Sir John Denham

(1615 - 1669 / Ireland)

Cooper's Hill (excerpts)


...
My eye, descending from the hill, surveys
Where Thames amongst the wanton valleys strays;
Thames, the most lov'd of all the Ocean's sons
By his old sire, to his embraces runs,
Hasting to pay his tribute to the sea,
Like mortal life to meet eternity.
Though with those streams he no resemblance hold
Whose foam is amber, and their gravel gold,
His genuine and less guilty wealth t' explore,
Search not his bottom, but survey his shore,
O'er which he kindly spreads his spacious wing,
And hatches plenty for th' ensuing spring;
Nor then destroys it with too fond a stay,
Like mothers which their infants overlay;
Nor, with a sudden and impetuous wave,
Like profuse kings, resumes the wealth he gave.
No unexpected inundations spoil
The mower's hopes, nor mock the ploughman's toil,
But godlike his unwearied bounty flows,
First loves to do, then loves the good he does;
Nor are his blessings to his banks confin'd,
But free and common as the sea or wind;
When he to boast or to disperse his stores,
Full of the tributes of his grateful shores,
Visits the world, and in his flying towers,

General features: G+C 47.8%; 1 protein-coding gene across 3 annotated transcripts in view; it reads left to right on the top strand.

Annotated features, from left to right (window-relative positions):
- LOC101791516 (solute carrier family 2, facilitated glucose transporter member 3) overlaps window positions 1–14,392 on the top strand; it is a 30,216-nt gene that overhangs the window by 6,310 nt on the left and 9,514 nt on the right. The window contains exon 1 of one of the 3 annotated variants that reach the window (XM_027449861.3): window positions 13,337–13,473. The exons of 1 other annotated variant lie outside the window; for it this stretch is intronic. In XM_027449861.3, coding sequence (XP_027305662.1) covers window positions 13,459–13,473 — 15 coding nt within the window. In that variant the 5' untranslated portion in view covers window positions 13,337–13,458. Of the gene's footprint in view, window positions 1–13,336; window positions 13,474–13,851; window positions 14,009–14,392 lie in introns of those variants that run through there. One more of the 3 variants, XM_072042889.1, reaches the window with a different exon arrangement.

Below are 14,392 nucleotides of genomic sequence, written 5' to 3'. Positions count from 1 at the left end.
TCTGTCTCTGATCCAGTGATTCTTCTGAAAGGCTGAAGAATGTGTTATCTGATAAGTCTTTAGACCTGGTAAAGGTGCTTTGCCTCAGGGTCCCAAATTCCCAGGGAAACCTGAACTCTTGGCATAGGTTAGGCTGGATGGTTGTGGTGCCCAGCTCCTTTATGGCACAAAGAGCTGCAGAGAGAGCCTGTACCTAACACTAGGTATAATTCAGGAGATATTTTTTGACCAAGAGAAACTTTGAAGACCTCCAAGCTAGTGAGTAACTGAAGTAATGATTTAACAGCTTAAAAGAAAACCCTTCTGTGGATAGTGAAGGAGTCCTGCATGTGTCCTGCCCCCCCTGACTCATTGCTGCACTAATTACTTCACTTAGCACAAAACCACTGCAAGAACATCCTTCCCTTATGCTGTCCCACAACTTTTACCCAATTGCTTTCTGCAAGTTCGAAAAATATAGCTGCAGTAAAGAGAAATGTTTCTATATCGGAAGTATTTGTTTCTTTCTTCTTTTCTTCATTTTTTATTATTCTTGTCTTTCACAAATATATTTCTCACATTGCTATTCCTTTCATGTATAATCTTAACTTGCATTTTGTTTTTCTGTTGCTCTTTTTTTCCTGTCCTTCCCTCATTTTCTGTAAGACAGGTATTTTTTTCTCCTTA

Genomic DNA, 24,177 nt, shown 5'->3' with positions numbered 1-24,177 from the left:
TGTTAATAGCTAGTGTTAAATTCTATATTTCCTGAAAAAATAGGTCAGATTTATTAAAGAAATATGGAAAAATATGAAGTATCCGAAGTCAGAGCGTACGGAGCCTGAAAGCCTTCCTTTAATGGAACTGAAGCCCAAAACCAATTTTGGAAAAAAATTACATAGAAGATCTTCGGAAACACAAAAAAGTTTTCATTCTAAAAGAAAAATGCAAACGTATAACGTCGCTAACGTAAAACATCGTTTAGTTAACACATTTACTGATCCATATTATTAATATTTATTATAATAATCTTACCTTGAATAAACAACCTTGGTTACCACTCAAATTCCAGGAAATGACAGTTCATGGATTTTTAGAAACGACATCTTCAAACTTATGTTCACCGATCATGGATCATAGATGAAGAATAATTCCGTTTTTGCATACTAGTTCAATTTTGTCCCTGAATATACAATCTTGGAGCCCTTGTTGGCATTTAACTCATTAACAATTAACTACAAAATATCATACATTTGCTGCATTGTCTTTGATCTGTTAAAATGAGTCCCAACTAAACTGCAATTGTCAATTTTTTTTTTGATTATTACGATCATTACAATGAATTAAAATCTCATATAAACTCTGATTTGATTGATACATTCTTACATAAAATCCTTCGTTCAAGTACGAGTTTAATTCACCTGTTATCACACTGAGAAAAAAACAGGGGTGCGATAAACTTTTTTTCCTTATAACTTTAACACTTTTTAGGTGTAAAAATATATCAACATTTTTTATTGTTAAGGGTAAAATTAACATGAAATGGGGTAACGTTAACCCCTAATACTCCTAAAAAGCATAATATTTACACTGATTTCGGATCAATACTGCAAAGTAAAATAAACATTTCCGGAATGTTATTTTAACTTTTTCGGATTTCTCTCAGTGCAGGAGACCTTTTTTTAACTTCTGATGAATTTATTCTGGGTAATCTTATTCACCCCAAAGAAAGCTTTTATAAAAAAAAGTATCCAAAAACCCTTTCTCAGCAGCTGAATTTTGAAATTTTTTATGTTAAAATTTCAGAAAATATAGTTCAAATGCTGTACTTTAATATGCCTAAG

Brings home to us, and makes both Indies ours;
Finds wealth where 'tis, bestows it where it wants,
Cities in deserts, woods in cities plants;
So that to us no thing, no place is strange,
While his fair bosom is the world's exchange.
O could I flow like thee, and make thy stream
My great example, as it is my theme!
Though deep, yet clear, though gentle, yet not dull;
Strong without rage, without o'erflowing full.
...

Submitted: Thursday, January 01, 2004

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  • Rookie - 7 Points William F. Dougherty (12/3/2006 11:18:00 PM)

    John Denham's 'Cooper's Hill, ' beyond being a touchstone of 'smooth numbers' in metrical verse, served as the immediate paradigm for Alexander Pope's 'Windsor Forest.' (Report) Reply

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